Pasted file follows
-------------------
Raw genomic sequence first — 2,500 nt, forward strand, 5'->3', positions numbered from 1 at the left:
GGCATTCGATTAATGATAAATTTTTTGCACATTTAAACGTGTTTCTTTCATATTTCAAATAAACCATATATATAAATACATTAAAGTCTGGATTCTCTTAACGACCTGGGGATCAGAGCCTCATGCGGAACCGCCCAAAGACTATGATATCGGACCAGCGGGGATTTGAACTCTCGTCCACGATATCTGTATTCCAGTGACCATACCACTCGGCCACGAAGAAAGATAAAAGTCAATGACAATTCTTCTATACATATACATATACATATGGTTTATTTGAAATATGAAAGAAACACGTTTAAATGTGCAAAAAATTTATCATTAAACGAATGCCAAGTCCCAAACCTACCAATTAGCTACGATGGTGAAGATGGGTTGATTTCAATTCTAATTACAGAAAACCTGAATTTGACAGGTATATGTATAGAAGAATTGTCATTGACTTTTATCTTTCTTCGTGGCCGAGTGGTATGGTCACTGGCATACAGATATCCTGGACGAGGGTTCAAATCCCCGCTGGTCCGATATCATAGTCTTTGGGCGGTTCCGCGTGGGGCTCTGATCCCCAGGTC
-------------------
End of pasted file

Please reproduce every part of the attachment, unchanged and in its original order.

Raw genomic sequence first — 2,500 nt, forward strand, 5'->3', positions numbered from 1 at the left:
GGCATTCGATTAATGATAAATTTTTTGCACATTTAAACGTGTTTCTTTCATATTTCAAATAAACCATATATATAAATACATTAAAGTCTGGATTCTCTTAACGACCTGGGGATCAGAGCCTCATGCGGAACCGCCCAAAGACTATGATATCGGACCAGCGGGGATTTGAACTCTCGTCCACGATATCTGTATTCCAGTGACCATACCACTCGGCCACGAAGAAAGATAAAAGTCAATGACAATTCTTCTATACATATACATATACATATGGTTTATTTGAAATATGAAAGAAACACGTTTAAATGTGCAAAAAATTTATCATTAAACGAATGCCAAGTCCCAAACCTACCAATTAGCTACGATGGTGAAGATGGGTTGATTTCAATTCTAATTACAGAAAACCTGAATTTGACAGGTATATGTATAGAAGAATTGTCATTGACTTTTATCTTTCTTCGTGGCCGAGTGGTATGGTCACTGGCATACAGATATCCTGGACGAGGGTTCAAATCCCCGCTGGTCCGATATCATAGTCTTTGGGCGGTTCCGCGTGGGGCTCTGATCCCCAGGTC